Memoir: Trials of the Earth

Read this book, and the next time you’re having a bad day, think back to this woman’s life. Mary Hamilton was a teenager in Arkansas in the early 1880s when she met and married Frank Hamilton, an Englishman who was manager of a lumber camp charged with clearing the forests of the Delta. Her straightforward narrative details cooking for large groups of lumberjacks, children’s births and deaths, impermanent homes in camps and farms, loneliness, natural disasters and her husband’s death in 1914. This remarkable memoir owes its existence to Helen Dick Davis who with her husband Reuben Davis wrote two works of fiction set in the early Delta, Butcher Bird (1936) and Shim (1953). She met the elderly Mary Hamilton in 1931 and encouraged her to set down her recollections of life in the Mississippi Delta backwoods during the latter part of the 19th century. Mary Hamilton died in 1936, or thereabouts; I couldn’t find an exact date. Rejected by Little, Brown in 1933, the manuscript, edited by Davis from Hamilton’s handwritten original, resurfaced in 1991. Davis copy-edited it and approved its publication before her death in 1992.  Mary Hamilton may not have had an education but she was a capable writer. She came into the area east of the Sunflower River in 1897.

Camp life was always either a feast or a famine. That week Frank killed a bear that weighed 250 pounds dressed. I cooked bear meat every way I could think of, and we sent the (neighboring) Minkus camp some. I didn’t cook it every meal, as we got a beef or a hog from Lemaster (the provisioner?) every week and corned beef by the barrel from New Orleans. We treated our men so well during the feast days that when the famine days came on because of bad roads or high water or misspent goods, they understood it wasn’t out fault, and never grumbled. Those men were the bravest, biggest-hearted men, and from those common work-men came some of our richest citizens in the Delta. They took advantage of the cheap lands, took care of their money, and fought their way through a wilderness to make this country what it is today, the garden spot of the South. (p. 84)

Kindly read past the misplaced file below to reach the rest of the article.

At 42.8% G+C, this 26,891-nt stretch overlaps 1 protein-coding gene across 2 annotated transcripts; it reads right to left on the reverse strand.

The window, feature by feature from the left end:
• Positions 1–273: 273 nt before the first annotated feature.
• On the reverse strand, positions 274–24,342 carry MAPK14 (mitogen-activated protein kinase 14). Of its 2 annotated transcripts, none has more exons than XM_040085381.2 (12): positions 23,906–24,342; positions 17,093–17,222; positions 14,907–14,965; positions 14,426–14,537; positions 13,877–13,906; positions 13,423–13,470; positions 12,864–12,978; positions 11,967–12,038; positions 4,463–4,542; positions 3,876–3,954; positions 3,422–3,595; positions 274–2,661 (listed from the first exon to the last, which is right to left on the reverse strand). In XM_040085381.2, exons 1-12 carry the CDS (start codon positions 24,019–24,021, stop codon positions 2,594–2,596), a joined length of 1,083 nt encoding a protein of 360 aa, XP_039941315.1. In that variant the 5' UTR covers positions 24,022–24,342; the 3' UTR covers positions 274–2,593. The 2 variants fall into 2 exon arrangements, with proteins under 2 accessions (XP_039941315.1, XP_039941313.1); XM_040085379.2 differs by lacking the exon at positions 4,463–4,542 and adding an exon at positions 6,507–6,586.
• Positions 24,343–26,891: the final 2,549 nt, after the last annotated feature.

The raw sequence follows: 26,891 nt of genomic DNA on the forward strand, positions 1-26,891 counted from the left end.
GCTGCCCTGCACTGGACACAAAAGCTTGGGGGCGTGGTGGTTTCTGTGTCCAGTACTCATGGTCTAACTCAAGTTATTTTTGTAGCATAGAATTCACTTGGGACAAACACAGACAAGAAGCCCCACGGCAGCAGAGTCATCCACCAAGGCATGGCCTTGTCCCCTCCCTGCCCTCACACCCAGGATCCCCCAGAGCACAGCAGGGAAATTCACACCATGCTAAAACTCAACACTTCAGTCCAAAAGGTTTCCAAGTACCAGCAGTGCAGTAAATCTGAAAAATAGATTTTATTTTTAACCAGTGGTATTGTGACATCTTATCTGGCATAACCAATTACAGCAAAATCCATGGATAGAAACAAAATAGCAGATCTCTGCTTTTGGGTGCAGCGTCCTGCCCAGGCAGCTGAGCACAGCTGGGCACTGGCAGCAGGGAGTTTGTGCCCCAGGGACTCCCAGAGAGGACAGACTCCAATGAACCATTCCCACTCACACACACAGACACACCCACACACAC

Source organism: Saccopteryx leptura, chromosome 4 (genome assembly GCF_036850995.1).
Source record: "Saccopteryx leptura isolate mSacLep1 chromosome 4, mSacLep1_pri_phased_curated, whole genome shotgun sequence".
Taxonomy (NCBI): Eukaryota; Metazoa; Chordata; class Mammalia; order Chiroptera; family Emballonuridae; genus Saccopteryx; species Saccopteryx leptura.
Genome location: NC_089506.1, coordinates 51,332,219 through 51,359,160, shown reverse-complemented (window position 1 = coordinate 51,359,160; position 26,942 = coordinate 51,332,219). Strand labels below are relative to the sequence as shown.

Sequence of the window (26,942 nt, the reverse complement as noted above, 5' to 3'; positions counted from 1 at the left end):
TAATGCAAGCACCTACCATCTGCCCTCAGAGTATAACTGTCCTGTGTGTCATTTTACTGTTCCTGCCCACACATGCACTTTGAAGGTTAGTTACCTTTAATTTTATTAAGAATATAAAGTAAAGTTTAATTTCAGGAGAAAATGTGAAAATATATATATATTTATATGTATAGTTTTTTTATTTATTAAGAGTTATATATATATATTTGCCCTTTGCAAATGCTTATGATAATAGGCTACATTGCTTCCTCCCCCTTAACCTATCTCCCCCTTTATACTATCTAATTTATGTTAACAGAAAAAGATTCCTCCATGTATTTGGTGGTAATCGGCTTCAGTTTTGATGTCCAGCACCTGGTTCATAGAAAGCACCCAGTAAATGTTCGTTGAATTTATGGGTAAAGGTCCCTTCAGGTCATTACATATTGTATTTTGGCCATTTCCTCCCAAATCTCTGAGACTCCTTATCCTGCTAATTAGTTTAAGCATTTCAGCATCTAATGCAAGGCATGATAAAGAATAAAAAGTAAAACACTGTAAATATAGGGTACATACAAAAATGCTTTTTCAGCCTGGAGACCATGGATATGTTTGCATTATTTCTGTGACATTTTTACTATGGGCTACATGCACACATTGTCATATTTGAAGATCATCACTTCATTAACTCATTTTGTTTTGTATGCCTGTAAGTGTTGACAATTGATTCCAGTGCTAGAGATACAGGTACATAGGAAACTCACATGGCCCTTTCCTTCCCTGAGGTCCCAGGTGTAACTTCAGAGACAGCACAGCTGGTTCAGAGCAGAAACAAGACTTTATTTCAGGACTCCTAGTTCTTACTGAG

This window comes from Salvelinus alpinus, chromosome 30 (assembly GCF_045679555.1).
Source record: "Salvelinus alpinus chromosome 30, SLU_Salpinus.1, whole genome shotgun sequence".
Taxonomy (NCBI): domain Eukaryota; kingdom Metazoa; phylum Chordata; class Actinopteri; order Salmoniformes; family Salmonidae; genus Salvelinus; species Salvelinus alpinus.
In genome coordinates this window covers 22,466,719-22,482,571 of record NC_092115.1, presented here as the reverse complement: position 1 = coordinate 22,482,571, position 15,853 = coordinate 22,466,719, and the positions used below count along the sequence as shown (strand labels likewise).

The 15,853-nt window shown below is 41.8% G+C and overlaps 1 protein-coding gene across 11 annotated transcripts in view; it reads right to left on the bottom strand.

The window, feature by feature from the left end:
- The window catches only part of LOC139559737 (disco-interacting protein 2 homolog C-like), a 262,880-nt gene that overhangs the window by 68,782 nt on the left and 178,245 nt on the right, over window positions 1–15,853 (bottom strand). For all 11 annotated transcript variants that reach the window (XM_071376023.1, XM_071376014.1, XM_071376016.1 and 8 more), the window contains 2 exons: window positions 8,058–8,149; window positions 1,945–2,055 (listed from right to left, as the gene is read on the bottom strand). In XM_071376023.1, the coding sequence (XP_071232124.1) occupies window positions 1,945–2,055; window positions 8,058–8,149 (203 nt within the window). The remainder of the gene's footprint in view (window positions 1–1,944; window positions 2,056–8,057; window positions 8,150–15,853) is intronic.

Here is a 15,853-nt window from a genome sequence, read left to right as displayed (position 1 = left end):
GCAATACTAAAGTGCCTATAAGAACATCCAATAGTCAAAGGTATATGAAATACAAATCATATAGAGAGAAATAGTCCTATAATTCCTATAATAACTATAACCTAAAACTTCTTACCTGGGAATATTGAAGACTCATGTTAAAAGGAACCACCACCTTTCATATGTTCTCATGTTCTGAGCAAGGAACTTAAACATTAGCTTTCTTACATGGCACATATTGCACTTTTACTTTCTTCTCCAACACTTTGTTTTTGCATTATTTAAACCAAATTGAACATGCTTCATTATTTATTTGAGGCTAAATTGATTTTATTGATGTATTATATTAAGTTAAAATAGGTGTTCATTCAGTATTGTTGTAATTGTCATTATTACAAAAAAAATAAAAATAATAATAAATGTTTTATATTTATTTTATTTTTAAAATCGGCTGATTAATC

Periodicals

The Delta had two historic publications: Delta Review (Winter 1963-64)-v. 6, no. 9 (Nov./Dec. 1969); the self-titled “Magazine of the Mid-South”, and  Delta Scene (Nov. 1973- 1986?). Now, Delta Scene and The Delta Review were more concerned with literature and cultural matters. Food was not a big topic for them, and it really wasn’t for most magazines and periodicals back then, with one exception, which I’ll discuss shortly. But in Delta Magazine (2003—present), not only is food a predominant theme, but yes, they put out a cookbook. Then there’s Progressive Farmer and Southern Living, both of which have a long history of readership in the Mississippi Delta.